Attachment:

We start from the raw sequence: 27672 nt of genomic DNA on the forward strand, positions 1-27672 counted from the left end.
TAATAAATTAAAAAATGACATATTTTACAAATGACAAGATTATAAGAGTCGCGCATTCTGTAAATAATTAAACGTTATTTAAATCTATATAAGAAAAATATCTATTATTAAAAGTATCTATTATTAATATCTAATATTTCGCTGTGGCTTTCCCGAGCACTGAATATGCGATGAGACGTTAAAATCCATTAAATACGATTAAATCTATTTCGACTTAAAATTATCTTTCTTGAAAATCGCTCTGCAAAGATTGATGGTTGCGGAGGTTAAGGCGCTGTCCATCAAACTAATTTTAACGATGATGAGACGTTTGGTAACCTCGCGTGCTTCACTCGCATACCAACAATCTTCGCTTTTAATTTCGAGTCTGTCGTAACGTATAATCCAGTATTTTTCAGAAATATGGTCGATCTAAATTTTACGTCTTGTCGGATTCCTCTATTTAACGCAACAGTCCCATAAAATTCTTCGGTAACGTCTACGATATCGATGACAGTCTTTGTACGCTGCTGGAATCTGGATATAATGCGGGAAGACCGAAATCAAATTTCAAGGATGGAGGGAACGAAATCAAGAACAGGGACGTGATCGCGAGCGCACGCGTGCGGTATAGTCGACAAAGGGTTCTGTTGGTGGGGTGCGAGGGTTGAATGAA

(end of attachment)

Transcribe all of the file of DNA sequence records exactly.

We start from the raw sequence: 27672 nt of genomic DNA on the forward strand, positions 1-27672 counted from the left end.
TAATAAATTAAAAAATGACATATTTTACAAATGACAAGATTATAAGAGTCGCGCATTCTGTAAATAATTAAACGTTATTTAAATCTATATAAGAAAAATATCTATTATTAAAAGTATCTATTATTAATATCTAATATTTCGCTGTGGCTTTCCCGAGCACTGAATATGCGATGAGACGTTAAAATCCATTAAATACGATTAAATCTATTTCGACTTAAAATTATCTTTCTTGAAAATCGCTCTGCAAAGATTGATGGTTGCGGAGGTTAAGGCGCTGTCCATCAAACTAATTTTAACGATGATGAGACGTTTGGTAACCTCGCGTGCTTCACTCGCATACCAACAATCTTCGCTTTTAATTTCGAGTCTGTCGTAACGTATAATCCAGTATTTTTCAGAAATATGGTCGATCTAAATTTTACGTCTTGTCGGATTCCTCTATTTAACGCAACAGTCCCATAAAATTCTTCGGTAACGTCTACGATATCGATGACAGTCTTTGTACGCTGCTGGAATCTGGATATAATGCGGGAAGACCGAAATCAAATTTCAAGGATGGAGGGAACGAAATCAAGAACAGGGACGTGATCGCGAGCGCACGCGTGCGGTATAGTCGACAAAGGGTTCTGTTGGTGGGGTGCGAGGGTTGAATGAA